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The Dartmouth
June 21, 2024 | Latest Issue
The Dartmouth

Class of 1927: Prohibition and Dick's House

The Class of 1927, who left both Dick's House and a new Bema Dartmouth Pine to the College, returned to Dartmouth this weekend to celebrate its 70th reunion.

Dick's House, which is where the College's health services is located, was named for Dick Hall '27 who died of a crippling spinal disease during his sophomore year at Dartmouth. His parents decided to donate money for the establishment of a special College medical facility.

Class president Roger Bury '27 said Hall's parents wanted to build a "lovely home" at Dartmouth that would administer nurturing care to sick students rather than cold sterile ER treatment.

Yesterday the Class of 1927 hosted a dinner to celebrate Dick's House. Dr. Jack Turco, the director of Health Services, spoke at the event.

The Class of 1927, during their 40th reunion, brought a 40-year-old Pine tree from Vermont to the Bema as a gift to the College.

The present included a dedication plaque which Bury said he wanted affixed to a flat stone people could sit on. Bury said he traveled to a quarry in Vermont with then-class president Robert Stevens '27 to find a stone that "fit our fannies."

Bury said during a dedication ceremony he dressed as Eleazar Wheelock with a Bible while another classmate dressed as an Indian who was "beating a drum" and a third classmate rolled in a barrel of rum.

Charles Baker '27, the class secretary, said there was a nice celebration and all the classmates shared some rum. Afterwards, in remembrance of the now-dead Class Day tradition, all members smoked and broke clay pipes.

Baker said Ernest Martin Hopkins, president at the time the class attended the College, built Dartmouth into a real Ivy League school.

It was during Hopkins's tenure that Dartmouth began to accept students based on selective entrance exams and applications. The Class of 1927 was the second class admitted with the new more-stringent requirements.

"Before that, near anyone could get in," Baker said.

The Class of 1927 lived during Prohibition which Bury said resulted in not too much drinking during his time at Dartmouth.

"Dartmouth had the reputation but no liquor," he said.

Bury said students were "definitely against Prohibition" and tried to get around the situation by hanging some hard cider out their windows.

But the best way around prohibition, Bury said, was taking trips to Montreal.

"Canada wasn't too far away and, of course, they didn't have prohibition," he said. "Every now and then, a couple of our boys would get on the train and go to Montreal."

Bury said students who went to Montreal had an excellent way to smuggle bottles of "very good scotch whiskey" back to school in water tanks.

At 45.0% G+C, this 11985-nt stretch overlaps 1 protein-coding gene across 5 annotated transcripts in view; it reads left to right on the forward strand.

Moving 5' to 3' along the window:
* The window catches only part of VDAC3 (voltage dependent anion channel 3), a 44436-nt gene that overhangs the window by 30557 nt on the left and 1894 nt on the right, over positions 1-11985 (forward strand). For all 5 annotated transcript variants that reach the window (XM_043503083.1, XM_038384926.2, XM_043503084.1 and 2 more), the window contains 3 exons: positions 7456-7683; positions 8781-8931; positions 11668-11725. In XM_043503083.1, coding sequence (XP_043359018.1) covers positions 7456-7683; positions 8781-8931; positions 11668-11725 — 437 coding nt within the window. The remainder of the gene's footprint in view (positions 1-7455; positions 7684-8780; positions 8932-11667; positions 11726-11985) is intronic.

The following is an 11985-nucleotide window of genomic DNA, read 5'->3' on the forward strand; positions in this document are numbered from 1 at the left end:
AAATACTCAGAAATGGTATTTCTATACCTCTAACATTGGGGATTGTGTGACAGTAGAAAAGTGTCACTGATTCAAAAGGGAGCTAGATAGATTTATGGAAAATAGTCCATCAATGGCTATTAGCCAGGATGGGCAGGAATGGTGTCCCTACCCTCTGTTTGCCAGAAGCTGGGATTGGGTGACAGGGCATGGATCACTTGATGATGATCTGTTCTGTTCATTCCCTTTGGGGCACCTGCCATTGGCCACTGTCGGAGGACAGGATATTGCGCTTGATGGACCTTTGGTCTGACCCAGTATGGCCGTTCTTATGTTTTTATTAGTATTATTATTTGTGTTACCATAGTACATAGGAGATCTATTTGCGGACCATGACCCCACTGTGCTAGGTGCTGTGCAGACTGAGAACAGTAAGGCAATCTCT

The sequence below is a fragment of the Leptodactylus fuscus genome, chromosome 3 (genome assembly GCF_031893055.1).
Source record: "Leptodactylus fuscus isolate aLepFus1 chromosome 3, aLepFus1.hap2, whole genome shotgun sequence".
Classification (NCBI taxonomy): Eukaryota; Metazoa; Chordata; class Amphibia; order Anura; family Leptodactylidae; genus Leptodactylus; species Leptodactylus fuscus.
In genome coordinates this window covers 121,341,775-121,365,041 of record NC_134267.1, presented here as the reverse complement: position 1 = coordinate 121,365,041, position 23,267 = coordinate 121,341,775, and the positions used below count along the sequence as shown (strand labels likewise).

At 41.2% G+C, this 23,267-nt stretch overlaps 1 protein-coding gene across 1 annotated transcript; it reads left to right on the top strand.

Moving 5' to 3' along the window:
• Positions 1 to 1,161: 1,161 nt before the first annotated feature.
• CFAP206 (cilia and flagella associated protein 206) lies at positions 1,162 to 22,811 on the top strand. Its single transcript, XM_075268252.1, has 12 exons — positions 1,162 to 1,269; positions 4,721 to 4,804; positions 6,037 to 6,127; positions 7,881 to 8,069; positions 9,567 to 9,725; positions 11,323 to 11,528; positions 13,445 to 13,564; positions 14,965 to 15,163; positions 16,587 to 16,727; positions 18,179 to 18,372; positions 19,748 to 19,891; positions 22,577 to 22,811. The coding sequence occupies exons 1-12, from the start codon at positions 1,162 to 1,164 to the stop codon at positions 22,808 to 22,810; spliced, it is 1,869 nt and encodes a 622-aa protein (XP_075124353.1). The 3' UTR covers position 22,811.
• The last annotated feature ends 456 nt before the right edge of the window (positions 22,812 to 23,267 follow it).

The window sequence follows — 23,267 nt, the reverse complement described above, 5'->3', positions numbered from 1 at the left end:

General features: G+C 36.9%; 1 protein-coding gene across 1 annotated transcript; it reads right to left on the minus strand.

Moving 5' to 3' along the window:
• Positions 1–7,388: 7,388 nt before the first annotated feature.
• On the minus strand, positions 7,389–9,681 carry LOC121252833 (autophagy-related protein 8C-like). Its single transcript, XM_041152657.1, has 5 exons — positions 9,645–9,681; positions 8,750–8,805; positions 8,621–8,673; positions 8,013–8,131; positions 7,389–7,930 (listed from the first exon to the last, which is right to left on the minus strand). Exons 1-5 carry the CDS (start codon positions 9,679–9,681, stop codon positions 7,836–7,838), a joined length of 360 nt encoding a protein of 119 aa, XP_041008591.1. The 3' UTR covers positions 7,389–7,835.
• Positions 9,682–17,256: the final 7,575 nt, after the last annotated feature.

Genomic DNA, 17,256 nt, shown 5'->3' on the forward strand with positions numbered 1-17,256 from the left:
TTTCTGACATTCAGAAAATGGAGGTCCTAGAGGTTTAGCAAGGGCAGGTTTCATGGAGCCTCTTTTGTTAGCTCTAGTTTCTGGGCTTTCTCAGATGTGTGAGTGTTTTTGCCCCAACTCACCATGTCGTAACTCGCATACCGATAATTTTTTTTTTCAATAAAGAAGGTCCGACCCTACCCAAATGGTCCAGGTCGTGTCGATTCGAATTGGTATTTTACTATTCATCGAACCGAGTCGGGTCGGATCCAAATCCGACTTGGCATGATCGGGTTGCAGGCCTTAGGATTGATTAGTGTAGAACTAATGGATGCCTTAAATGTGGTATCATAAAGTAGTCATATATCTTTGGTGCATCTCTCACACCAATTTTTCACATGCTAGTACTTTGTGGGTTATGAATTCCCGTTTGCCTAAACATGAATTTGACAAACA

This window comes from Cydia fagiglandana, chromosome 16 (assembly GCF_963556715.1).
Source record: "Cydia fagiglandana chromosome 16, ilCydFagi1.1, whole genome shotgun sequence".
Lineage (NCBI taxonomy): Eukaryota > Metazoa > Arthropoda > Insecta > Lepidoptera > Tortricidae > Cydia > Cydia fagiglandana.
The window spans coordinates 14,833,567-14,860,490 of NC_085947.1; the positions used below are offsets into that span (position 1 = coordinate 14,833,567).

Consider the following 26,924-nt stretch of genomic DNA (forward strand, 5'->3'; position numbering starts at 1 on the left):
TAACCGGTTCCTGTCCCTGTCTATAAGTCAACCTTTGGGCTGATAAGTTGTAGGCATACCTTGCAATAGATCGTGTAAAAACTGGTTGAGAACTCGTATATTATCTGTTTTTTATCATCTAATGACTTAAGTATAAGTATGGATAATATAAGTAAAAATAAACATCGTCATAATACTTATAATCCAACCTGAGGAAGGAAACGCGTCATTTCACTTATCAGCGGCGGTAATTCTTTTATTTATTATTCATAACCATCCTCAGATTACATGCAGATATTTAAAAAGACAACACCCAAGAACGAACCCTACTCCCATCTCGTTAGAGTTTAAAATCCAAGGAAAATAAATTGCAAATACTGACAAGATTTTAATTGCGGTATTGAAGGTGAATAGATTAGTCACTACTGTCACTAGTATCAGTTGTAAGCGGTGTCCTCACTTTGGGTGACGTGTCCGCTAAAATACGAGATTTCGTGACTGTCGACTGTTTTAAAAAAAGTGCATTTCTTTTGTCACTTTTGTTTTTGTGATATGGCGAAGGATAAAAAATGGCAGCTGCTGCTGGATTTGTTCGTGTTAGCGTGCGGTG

"It really worked," he said. "We'd all have a good drink despite prohibition."

Bury said he was involved with the Dartmouth Players acting group during his years at the College. He recalled trips with the group and finding women for a prom show during at spring house parties during Green Key.

"For spring house parties we put on this show in Webster [Hall] with a band and music and all sorts of things," he said. For that particular show, "I decided we needed to have some girls in it for the final number."

Bury went across campus that afternoon accosting unsuspecting men with dates and asking "every good-looking girl ... if they would like to be in the show tonight. We got a collection of very good-looking girls."

Baker said the lack of women was not too insurmountable.

"When we wanted excitement, we'd go down to Smith or Holyoke or down to Wellesley and ... Skidmore," he said.

But Baker said this was only possible once in a while.

"There was kind of a shortage of girls and money in those days," he said.

Baker said one activity he remembers was the "football rush" which was different from what most students today would associate with the word "rush." Instead of rushing the field, freshmen and sophomores would fight for control of a football kicked between the two sides.

"Nobody won and they called it a tie," Baker said. "But there was 20 minutes of real mayhem."

Another football-related activity was Hums.

"We'd have a contest between the classes sitting on opposite sides of the field," Baker said. "It was kind of mild entertainment but we thought it was pretty hot stuff."

Baker said one of the surprising things about the 70th reunion is that widows of classmates will probably outnumber members since more widows pay dues to the class and alumni fund than class members.